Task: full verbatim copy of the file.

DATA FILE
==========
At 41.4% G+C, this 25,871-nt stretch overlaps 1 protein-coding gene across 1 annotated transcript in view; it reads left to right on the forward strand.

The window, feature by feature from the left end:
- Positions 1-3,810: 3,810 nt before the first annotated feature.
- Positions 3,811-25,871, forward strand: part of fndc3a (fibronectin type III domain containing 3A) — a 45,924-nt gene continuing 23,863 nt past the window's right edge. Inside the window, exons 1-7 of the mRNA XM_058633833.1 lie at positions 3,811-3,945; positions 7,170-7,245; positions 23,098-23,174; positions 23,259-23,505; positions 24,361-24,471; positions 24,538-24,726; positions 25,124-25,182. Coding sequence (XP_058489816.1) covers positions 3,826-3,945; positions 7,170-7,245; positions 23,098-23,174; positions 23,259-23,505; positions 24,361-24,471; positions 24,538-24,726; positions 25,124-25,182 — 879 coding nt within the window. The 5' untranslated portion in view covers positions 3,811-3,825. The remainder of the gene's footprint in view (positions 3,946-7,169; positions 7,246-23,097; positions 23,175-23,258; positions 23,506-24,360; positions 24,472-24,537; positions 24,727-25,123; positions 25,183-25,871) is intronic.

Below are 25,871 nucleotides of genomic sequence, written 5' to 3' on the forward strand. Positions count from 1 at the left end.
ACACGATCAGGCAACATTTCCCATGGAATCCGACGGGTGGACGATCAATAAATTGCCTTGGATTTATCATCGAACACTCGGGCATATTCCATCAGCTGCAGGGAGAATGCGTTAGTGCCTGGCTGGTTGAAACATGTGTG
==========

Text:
At 41.4% G+C, this 25,871-nt stretch overlaps 1 protein-coding gene across 1 annotated transcript in view; it reads left to right on the forward strand.

The window, feature by feature from the left end:
- Positions 1-3,810: 3,810 nt before the first annotated feature.
- Positions 3,811-25,871, forward strand: part of fndc3a (fibronectin type III domain containing 3A) — a 45,924-nt gene continuing 23,863 nt past the window's right edge. Inside the window, exons 1-7 of the mRNA XM_058633833.1 lie at positions 3,811-3,945; positions 7,170-7,245; positions 23,098-23,174; positions 23,259-23,505; positions 24,361-24,471; positions 24,538-24,726; positions 25,124-25,182. Coding sequence (XP_058489816.1) covers positions 3,826-3,945; positions 7,170-7,245; positions 23,098-23,174; positions 23,259-23,505; positions 24,361-24,471; positions 24,538-24,726; positions 25,124-25,182 — 879 coding nt within the window. The 5' untranslated portion in view covers positions 3,811-3,825. The remainder of the gene's footprint in view (positions 3,946-7,169; positions 7,246-23,097; positions 23,175-23,258; positions 23,506-24,360; positions 24,472-24,537; positions 24,727-25,123; positions 25,183-25,871) is intronic.

Below are 25,871 nucleotides of genomic sequence, written 5' to 3' on the forward strand. Positions count from 1 at the left end.
ACACGATCAGGCAACATTTCCCATGGAATCCGACGGGTGGACGATCAATAAATTGCCTTGGATTTATCATCGAACACTCGGGCATATTCCATCAGCTGCAGGGAGAATGCGTTAGTGCCTGGCTGGTTGAAACATGTGTG